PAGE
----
When I think back, I realize that many of my paintings from college were figurative paintings—as in the human figure. I didn't think of myself as a figurative painter then, or do I now, but there were often figures in my work and sometimes they were the focus of the painting. Some of my strongest work was figurative—but I still don't think about them that way. I'm not particularly good at drawing the figure and very rareIy have that in mind. However, just a couple of years ago I did participate in a life drawing class—once a week in the evening for about eight weeks, with maybe 10-15 other folk—super casual. I think they took donations at the door to pay the facilitator and the model. I drew men and women on large pads of newsprint with charcoal, graphite and chalk. During the course of the two-hour session we'd get to draw ten to twelve poses, with a range of 1 to 30 minutes. Over the course of the session, I came out with one or two drawings that were interesting. The rest were fire starter.
Whenever I've played Pictionary over the years and was required to draw a figure, human or animal, they were chaotic scribbles that took me forever. My teammates usually just stared at me in disbelief. "I'd need to be a clairvoyant to guess what you're drawing." On the other hand, the figures my father drew were crisp and clear. He always captured the action quickly and precisely. "It's a person raking the yard, um... it's a guy with an erection... it's a man watering the lawn!"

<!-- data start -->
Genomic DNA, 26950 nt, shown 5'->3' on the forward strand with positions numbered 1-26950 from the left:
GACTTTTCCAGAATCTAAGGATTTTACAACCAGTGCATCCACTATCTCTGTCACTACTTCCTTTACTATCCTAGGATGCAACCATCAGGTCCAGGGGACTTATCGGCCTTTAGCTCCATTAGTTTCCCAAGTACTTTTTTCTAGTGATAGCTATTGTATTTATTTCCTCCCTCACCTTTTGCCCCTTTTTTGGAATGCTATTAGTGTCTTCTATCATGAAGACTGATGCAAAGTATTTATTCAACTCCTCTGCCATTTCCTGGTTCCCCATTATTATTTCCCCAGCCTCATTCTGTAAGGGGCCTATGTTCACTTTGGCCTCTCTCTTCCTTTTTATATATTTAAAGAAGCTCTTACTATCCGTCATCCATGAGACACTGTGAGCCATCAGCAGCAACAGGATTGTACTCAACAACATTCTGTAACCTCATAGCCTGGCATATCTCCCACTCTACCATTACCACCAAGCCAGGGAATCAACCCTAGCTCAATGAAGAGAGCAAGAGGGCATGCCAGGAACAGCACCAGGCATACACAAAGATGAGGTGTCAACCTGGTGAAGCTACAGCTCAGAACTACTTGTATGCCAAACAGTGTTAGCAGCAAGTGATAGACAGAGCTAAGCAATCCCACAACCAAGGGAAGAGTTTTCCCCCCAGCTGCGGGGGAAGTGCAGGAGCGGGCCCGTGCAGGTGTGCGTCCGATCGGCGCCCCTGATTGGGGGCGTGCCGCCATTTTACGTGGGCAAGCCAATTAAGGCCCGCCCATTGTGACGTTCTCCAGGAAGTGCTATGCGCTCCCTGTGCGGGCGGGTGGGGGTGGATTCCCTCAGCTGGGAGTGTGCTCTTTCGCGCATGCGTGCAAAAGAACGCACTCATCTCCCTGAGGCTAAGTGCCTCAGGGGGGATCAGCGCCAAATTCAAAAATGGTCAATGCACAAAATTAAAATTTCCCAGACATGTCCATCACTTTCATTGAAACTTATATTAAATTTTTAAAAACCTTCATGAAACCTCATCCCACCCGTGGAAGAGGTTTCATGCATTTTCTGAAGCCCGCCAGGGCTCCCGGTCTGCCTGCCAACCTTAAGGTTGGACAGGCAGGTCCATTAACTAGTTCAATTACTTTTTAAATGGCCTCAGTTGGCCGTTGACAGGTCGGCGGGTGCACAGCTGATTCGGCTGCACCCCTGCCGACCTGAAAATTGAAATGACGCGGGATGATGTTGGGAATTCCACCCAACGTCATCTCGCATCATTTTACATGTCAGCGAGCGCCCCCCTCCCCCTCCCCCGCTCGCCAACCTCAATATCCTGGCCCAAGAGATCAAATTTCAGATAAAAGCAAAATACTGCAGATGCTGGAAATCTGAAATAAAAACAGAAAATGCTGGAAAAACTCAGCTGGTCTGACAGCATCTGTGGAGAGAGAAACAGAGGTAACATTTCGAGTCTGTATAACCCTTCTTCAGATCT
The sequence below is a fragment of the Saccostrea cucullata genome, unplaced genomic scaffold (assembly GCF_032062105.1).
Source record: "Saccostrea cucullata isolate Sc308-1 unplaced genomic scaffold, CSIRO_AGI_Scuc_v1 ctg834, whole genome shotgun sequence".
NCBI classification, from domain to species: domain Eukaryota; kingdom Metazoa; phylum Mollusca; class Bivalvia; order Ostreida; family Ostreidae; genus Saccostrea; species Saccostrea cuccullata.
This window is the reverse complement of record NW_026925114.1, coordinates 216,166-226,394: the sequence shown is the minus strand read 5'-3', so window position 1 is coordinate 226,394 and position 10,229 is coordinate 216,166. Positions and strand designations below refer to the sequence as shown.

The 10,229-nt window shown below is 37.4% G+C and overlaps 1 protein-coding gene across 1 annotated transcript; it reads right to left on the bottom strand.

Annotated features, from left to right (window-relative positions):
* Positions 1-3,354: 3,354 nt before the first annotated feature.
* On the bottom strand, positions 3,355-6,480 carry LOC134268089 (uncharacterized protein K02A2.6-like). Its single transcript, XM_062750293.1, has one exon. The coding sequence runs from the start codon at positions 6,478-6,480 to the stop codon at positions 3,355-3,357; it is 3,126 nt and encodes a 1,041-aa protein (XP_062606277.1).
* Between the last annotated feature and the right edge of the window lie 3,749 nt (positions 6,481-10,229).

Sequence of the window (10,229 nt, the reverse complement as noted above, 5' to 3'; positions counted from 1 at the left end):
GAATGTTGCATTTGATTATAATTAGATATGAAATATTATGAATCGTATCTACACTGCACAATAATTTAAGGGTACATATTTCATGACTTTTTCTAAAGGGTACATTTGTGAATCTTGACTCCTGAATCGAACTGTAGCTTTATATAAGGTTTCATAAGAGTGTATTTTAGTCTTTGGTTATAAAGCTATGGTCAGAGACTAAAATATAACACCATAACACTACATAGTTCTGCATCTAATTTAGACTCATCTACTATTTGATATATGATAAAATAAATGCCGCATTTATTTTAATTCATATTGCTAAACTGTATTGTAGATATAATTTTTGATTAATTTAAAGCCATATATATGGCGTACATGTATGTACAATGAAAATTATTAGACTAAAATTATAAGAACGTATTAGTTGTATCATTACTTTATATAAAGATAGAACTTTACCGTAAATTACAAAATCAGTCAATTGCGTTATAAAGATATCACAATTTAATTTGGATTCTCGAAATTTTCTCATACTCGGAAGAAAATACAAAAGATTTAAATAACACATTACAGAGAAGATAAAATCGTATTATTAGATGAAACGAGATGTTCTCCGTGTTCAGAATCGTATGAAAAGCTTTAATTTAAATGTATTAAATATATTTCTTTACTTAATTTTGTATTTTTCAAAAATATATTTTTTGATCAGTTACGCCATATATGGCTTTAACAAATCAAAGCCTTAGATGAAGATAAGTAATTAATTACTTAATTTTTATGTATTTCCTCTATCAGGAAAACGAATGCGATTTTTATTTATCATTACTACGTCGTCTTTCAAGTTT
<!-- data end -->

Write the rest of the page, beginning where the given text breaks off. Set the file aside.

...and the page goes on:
Wink was a painting I did in undergraduate school. Somehow it turned into a head-and-shoulders-type-portrait—it was stylized, simple and abstract. It wasn't a very good painting, but I treated the figure in a way I never had before, so I'd always held on to it for posterity. I used oil and latex on a piece of 36" x 30" masonite. I shipped it home from my parents' basement in Montana years ago. It had been in storage for at least twenty-five years. Once it arrived in Minneapolis, I unpacked it and leaned it against a wall in our living room. It remained there for a couple of weeks before my wife said anything. Eventually she asked me what the painting was about. A fair question. I was surprised by it, though. I wasn't surprised because she asked a question, but because of the question she asked. I assumed the image was so obvious that it would be hard to interpret it any other way. In fact that was the primary reason I disliked it. It felt limiting. When I told her what it was she said she still didn't really see it. Maybe. Kinda? I was surprised again because that probably meant most people didn't immediately read it that way. I was relieved too. It kind of changed everything. It reminded me to relax about what I think I'm painting and what others might think I'm painting because I can't really control it and the what doesn't really matter, just that I'm painting.
© C. Davidson